For a skinny doll, Barbie sure carries a lot of emotional weight.

The buxom toy fashionista beloved by generations of children has long been accused of fostering unrealistic ideals of beauty—even planting the seeds of eating disorders.

But her recent makeover—which includes hips!—could mean a solid esteem-building boost for young girls, says the division chief of adolescent medicine at Helen DeVos Children’s Hospital.

“I really think it’s so positive,” said Lisa Lowery, MD. “I think it’s really teaching acceptance of the skin you’re in.”

Mattel on Thursday, Jan. 28, introduced the new Barbie, which comes in three shapes—tall, petite and curvy—and in seven skin tones and a variety of hair colors and styles.

“There’s even one with blue hair!” Dr. Lowery said, as she scrolled through pictures in the new line-up.

As an African-American girl growing up in Grand Rapids in the 1970s, Dr. Lowery played with a Barbie—but also with dolls of color. Her grandmother, a doll collector, made sure of it.

“She said, ‘I want you to have black dolls.’”

At the time, Lowery didn’t quite understand why that mattered. To her, Barbie was just another character, like Miss Piggy or Kermit the Frog.

But now, as a physician working with young girls, she sees the way media images—from dolls to super models to air-brushed ads—take a toll on a girl’s self-image when she looks in the mirror.

She asks teens to tell her three good things about themselves, and often they struggle to come up with one.

“It’s very hard for them to find positive things about themselves,” she said. “That’s why I like things that build self-esteem, that are self-affirming.”

In her 57-year history, Barbie has often taken a hit for creating an impossible standard. One critic calculated that the doll, as a full-grown woman, would have a 39-inch bust, an 18-inch waist, 33-inch hips and a size 3 shoe. And she would have a BMI of 16, which would put her in the underweight category.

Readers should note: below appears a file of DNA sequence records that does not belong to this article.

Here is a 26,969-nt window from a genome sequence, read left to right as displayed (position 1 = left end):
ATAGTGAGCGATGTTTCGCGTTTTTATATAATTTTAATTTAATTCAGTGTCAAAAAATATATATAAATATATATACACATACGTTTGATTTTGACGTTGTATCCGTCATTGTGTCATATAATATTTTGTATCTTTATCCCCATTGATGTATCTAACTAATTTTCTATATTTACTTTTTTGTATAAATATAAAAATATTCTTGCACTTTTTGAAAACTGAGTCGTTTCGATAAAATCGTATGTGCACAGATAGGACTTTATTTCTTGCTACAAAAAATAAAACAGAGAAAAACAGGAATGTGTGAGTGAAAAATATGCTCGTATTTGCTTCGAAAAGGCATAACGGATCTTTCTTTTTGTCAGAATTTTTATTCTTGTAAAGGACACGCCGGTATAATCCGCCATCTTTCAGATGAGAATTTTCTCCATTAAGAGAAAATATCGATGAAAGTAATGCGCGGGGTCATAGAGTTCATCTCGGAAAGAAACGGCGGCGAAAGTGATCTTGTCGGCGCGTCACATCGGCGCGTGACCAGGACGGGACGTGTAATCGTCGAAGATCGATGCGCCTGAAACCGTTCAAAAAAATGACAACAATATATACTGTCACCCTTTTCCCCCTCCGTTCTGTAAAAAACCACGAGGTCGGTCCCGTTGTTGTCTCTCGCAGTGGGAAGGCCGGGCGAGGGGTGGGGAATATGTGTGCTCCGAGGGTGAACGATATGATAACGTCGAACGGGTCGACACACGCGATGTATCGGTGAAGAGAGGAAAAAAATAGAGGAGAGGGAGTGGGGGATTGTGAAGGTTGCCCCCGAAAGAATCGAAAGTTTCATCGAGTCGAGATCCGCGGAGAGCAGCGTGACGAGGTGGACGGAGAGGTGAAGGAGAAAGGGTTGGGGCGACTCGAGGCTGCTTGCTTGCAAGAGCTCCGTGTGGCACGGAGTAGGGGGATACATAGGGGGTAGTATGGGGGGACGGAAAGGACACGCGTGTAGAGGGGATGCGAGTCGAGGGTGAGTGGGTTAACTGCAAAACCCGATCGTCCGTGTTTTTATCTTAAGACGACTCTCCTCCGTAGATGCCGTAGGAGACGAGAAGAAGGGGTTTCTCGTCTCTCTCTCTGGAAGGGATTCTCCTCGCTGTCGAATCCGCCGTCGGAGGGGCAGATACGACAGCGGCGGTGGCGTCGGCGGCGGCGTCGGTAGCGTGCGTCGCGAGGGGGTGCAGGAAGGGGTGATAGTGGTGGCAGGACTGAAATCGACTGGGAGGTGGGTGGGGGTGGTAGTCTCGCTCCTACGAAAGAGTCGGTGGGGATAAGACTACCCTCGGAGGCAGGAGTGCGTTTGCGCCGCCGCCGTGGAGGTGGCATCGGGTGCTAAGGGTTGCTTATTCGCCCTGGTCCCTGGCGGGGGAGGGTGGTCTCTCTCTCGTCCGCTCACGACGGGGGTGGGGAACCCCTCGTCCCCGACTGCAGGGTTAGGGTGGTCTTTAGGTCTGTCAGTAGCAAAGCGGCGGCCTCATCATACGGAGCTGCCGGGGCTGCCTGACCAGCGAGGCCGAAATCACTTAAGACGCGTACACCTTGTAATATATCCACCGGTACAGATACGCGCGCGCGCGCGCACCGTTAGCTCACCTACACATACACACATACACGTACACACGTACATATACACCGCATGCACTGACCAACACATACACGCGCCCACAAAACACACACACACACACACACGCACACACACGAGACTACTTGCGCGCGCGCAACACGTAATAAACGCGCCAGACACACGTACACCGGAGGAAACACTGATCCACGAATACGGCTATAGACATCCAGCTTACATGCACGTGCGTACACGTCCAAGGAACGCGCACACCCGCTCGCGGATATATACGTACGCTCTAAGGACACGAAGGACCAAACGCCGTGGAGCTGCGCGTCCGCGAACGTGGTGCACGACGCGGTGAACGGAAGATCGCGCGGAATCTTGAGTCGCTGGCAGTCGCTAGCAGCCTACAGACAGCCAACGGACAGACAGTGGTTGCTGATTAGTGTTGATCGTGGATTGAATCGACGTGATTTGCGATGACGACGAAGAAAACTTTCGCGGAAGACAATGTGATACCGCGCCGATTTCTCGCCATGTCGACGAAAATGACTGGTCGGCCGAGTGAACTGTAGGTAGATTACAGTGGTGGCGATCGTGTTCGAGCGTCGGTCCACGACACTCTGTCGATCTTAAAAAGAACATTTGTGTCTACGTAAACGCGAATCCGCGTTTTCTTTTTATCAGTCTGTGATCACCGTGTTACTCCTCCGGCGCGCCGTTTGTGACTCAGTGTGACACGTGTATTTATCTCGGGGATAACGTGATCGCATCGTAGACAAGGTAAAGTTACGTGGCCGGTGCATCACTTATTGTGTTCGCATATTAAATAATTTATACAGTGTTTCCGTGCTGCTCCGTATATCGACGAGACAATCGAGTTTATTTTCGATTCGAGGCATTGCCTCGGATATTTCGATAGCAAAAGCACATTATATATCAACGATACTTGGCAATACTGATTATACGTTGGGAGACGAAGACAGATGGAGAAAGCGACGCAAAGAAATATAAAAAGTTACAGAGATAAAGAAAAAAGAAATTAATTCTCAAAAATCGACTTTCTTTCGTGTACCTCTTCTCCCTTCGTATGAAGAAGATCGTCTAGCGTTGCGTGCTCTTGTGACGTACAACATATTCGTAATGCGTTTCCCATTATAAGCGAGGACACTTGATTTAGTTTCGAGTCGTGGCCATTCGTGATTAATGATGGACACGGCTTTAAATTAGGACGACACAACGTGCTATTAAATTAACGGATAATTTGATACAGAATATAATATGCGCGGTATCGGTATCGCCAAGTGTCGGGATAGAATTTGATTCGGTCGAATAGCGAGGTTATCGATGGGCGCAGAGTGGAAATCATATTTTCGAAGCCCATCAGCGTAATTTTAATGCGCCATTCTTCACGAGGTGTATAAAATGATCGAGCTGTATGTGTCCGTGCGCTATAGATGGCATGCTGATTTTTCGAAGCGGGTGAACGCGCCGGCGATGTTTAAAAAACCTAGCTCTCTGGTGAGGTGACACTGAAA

Add in her long, blond hair and fair complexion, and you have a woman who does not exist in real life, short of surgery or other enhancements.

And yet that is the image of “pretty” that girls often internalize.

“Most of us don’t grow up to be blond and blue-eyed,” Dr. Lowery said.

She likened Barbie’s recent evolution to the self-esteem project by Dove, which nurtures positive body image, and the trend in Europe away from excessively thin fashion models.

And Dr. Lowery has long been a fan of the American Girl dolls, which reflected a diverse population from the outset.

It’s important, she said, for girls to realize they can be pretty, whether they are tall, short, thin or curvy. The Barbie with dyed blue hair only reinforces that message of acceptance of a wide range of looks.

Dr. Lowery predicted the new Barbies will be a hit.

“I think they will sell,” she said. “Some of them are really cool. Some look like pop stars. But more importantly, they are very diverse, not just in ethnicity, but hair style, body shape and clothing.”

And she hopes they will have an effect on the girls who embrace them, helping them realize: “I’m pretty no matter what skin I’m in.”

Learn more about pediatric services at Spectrum Health Helen DeVos Children’s Hospital.